Thursday, October 4, 2012

Predicting Accurate Sales Revenue for your Business Plan

Your business plan is your calling card. This is how you’ll be judged by potential investors and lending institutions. It has to be expertly prepared and you need to be able to stand by every projection.

The key word there is “projection.” For all practical purposes, you’re making an estimate as to how your business will perform. In the real world, those numbers can go up and down.

Predicting accurate sales revenues could make all the difference with your potential investor. Those numbers have to be realistic and rock solid. Here are the steps to take for making accurate sales predictions.

Step 1: Expenses

You’ll need to put together the list of fixed and variable expenses. These will include all the items you know you’ll be paying out for on a regular basis such as office rent, equipment rent, payroll, electric, phone and inventory (if applicable). You should also factor in the budget for marketing campaigns. It proves you’re being realistic about your business expenditures.

Step 2: Income

Here is where you’ll be doing the bulwark of your predicting. How can you estimate revenue when you haven’t sold your product or service yet? One approach would be to analyze the competition. What kind of business have they done in the past several quarters? If they are a public company you can find that information easily.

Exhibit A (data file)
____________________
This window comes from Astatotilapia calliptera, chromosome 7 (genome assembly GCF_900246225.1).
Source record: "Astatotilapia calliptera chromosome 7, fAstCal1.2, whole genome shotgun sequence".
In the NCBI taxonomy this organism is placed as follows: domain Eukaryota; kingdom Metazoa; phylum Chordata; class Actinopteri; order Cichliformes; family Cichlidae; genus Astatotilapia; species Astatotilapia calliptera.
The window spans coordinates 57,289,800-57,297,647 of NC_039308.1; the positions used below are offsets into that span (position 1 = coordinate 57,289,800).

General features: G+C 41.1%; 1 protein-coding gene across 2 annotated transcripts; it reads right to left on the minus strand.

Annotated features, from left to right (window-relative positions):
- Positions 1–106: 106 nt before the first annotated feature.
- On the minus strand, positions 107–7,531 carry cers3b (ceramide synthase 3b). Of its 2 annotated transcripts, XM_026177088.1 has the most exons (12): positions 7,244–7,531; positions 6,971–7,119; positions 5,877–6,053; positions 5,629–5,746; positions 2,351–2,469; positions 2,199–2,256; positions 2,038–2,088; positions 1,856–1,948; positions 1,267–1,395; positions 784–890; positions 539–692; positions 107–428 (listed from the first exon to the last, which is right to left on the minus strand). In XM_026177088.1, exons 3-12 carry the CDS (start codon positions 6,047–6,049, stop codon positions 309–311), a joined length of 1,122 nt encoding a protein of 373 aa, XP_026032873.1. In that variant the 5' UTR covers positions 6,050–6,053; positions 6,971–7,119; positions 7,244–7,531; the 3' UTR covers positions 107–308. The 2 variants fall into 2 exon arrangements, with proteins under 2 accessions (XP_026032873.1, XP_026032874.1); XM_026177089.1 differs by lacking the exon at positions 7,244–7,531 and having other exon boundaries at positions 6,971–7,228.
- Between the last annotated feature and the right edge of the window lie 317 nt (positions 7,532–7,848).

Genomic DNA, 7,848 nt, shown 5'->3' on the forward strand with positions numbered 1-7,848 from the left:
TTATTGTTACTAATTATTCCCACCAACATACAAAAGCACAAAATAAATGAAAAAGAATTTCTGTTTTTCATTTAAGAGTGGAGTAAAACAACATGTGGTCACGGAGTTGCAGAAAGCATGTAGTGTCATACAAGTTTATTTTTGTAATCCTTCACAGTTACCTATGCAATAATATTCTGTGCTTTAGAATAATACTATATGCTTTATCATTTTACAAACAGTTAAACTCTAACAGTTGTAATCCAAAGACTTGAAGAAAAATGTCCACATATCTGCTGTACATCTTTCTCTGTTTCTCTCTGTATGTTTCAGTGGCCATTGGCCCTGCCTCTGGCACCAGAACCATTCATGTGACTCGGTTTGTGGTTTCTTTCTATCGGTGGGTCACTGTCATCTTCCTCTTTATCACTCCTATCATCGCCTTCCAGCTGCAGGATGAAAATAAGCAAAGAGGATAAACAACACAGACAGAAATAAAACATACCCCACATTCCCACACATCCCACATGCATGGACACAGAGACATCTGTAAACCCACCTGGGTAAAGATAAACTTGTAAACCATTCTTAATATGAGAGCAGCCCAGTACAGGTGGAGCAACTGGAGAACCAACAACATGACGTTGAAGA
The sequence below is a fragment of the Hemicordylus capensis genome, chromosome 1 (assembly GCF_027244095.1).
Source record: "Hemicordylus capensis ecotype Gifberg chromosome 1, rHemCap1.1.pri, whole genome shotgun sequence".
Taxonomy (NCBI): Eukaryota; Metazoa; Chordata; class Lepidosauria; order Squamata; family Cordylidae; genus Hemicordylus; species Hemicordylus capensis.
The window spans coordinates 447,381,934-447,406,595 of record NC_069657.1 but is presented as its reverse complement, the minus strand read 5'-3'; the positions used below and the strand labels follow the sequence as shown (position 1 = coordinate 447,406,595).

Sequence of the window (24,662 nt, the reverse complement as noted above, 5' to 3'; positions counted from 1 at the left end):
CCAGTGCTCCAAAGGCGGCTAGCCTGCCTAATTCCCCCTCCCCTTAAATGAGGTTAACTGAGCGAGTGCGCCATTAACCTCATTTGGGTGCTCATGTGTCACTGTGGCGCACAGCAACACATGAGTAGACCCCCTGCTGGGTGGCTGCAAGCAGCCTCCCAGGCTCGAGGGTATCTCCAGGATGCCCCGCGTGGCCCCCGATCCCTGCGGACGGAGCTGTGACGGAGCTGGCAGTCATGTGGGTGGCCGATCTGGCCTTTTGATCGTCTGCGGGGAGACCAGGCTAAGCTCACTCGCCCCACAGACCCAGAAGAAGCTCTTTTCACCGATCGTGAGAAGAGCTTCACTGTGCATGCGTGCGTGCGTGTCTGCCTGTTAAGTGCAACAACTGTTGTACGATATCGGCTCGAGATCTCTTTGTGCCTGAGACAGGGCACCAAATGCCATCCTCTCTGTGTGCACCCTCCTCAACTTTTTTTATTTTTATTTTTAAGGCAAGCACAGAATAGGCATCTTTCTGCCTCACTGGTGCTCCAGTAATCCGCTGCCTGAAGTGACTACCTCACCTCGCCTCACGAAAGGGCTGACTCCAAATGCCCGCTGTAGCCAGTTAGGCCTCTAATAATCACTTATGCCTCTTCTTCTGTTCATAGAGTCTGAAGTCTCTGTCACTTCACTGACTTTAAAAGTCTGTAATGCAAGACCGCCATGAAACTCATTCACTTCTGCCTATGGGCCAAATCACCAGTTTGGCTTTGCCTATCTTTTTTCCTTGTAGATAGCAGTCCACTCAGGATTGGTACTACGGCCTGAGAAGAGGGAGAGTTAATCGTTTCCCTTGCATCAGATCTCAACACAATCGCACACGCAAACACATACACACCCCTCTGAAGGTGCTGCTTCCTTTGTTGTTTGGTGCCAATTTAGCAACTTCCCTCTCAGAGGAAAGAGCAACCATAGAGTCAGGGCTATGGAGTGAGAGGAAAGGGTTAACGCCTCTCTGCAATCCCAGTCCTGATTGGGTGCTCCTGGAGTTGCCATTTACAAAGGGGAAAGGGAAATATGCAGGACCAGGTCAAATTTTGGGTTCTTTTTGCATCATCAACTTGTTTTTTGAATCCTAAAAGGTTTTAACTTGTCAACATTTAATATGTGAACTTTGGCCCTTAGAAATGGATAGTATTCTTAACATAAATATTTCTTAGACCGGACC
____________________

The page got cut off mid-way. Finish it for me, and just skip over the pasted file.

You might also have experience from a previous job that can provide projected sales figures. Your local Small Business Administration or Chamber of Commerce might also be able to help you.  

You should also analyze your own market. This is easier with a brick and mortar type of store than with an ecommerce business. Think of your business as a zone that attracts potential customers. What would be the average amount of customers who would visit your store or site each day? Of that number, what percentage would make actual purchases? Of that number, how much would they spend? This is how you shape projections. You should always strive to be conservative with those estimates so as not to over inflate your company’s value.

Step 3: Do the Calculations

Here the math is simple: You subtract your expenses from your sales projections. That is your profit margin and it’s the number your investors will be most interested in.

Whatever set of numbers you put into your plan you’ll need to make sure you’ve got backups for them. This can actually be explained as part of your business plan but it’s a guarantee you’ll be asked at some point, “How did you come by these figures?” You want to make sure you have a responsible answer.

1 comment:

  1. The thing with predictions are the ever-present margins of error. Too big a margin, and the business may fail to get started. However, keep it to a minimum and you can watch the business investments flow in.


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